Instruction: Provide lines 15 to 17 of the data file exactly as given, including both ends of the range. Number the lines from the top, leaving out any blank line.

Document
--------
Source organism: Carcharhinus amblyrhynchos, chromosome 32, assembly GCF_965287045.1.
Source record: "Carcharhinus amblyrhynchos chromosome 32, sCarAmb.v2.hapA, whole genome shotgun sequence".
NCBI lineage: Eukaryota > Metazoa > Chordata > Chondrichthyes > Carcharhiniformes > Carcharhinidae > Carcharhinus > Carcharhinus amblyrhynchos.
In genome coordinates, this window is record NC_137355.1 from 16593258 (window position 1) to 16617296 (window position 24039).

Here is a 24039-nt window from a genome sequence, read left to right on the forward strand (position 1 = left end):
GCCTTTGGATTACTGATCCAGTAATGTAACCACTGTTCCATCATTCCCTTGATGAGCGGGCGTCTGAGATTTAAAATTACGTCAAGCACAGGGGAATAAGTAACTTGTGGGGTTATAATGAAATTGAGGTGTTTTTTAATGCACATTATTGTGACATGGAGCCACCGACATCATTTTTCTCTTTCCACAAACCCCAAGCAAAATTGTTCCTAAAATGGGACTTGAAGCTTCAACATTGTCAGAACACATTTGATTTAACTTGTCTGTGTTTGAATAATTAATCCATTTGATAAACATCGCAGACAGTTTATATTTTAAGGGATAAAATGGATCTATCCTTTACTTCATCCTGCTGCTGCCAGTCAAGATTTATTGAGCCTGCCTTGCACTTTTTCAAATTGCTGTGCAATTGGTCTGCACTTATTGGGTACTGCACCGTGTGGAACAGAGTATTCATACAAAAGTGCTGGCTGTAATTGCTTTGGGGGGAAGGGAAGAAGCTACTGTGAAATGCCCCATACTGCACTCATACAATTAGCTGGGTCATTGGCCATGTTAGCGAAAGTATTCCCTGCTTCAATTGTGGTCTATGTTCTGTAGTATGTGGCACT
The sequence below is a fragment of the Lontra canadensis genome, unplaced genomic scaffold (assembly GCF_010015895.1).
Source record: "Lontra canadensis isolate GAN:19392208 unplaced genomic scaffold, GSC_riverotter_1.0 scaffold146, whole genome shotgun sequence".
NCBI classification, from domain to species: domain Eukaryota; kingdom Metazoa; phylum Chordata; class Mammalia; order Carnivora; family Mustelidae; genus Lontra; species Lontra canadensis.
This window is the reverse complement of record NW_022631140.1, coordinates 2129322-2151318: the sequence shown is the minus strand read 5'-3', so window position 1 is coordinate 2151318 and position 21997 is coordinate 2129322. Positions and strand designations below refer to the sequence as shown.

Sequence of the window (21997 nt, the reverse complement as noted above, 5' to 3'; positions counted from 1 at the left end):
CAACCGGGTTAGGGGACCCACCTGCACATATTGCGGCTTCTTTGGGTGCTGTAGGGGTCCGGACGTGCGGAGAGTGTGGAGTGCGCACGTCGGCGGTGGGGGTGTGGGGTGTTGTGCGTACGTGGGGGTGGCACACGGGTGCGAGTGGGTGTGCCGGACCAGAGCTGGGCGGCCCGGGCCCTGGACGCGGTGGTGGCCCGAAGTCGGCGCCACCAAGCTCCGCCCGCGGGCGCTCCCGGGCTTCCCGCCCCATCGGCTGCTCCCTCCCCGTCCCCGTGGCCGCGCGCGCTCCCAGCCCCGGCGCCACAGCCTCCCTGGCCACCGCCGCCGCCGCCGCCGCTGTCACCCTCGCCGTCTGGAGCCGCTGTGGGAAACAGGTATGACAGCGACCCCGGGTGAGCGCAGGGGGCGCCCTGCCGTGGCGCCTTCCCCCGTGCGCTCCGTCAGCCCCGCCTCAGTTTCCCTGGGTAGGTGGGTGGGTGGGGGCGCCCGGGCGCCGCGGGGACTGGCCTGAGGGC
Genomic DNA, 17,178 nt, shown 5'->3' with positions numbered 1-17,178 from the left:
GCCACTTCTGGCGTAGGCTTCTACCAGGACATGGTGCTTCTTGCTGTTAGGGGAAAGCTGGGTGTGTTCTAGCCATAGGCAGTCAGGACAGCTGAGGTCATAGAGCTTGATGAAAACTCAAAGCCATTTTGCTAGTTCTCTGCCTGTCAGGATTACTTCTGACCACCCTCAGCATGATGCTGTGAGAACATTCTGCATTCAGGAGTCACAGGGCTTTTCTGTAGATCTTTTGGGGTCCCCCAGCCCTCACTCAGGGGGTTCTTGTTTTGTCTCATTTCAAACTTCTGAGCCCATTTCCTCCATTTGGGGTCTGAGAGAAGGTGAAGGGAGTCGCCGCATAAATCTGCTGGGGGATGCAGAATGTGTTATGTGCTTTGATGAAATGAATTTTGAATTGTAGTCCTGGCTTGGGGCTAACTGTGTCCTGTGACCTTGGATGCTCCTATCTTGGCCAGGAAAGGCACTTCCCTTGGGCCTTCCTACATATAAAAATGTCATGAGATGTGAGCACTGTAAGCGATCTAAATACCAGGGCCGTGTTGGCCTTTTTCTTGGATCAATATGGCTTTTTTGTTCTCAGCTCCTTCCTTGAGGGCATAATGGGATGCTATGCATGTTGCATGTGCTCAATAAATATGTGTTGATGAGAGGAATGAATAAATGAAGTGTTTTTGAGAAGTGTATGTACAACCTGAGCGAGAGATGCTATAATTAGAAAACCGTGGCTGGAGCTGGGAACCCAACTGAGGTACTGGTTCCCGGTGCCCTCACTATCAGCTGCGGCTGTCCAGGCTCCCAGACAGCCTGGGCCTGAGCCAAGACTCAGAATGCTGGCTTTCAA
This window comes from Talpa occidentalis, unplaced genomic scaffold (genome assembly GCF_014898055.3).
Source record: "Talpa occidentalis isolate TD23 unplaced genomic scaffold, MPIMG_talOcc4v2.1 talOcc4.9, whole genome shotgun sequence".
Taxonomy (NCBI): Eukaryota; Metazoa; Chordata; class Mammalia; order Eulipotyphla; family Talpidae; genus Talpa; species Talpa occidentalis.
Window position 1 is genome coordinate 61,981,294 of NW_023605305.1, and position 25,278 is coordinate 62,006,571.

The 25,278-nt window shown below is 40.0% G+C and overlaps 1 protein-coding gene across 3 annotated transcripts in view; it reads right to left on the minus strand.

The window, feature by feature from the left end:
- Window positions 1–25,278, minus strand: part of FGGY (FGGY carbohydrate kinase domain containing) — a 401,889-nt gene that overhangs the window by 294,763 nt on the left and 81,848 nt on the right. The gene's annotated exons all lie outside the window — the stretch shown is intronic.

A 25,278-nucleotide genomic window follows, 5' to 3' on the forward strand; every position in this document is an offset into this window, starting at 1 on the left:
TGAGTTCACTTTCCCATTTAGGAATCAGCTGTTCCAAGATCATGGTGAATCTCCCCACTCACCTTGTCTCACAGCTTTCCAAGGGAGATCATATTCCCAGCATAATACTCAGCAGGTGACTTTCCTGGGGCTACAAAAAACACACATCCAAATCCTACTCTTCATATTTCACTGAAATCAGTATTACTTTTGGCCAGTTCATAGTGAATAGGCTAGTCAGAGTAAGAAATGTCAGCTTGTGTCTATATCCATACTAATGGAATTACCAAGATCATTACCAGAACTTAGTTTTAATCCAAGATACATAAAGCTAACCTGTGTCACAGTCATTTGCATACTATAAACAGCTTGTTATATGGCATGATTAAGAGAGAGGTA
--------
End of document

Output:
This window comes from Talpa occidentalis, unplaced genomic scaffold (genome assembly GCF_014898055.3).
Source record: "Talpa occidentalis isolate TD23 unplaced genomic scaffold, MPIMG_talOcc4v2.1 talOcc4.9, whole genome shotgun sequence".
Taxonomy (NCBI): Eukaryota; Metazoa; Chordata; class Mammalia; order Eulipotyphla; family Talpidae; genus Talpa; species Talpa occidentalis.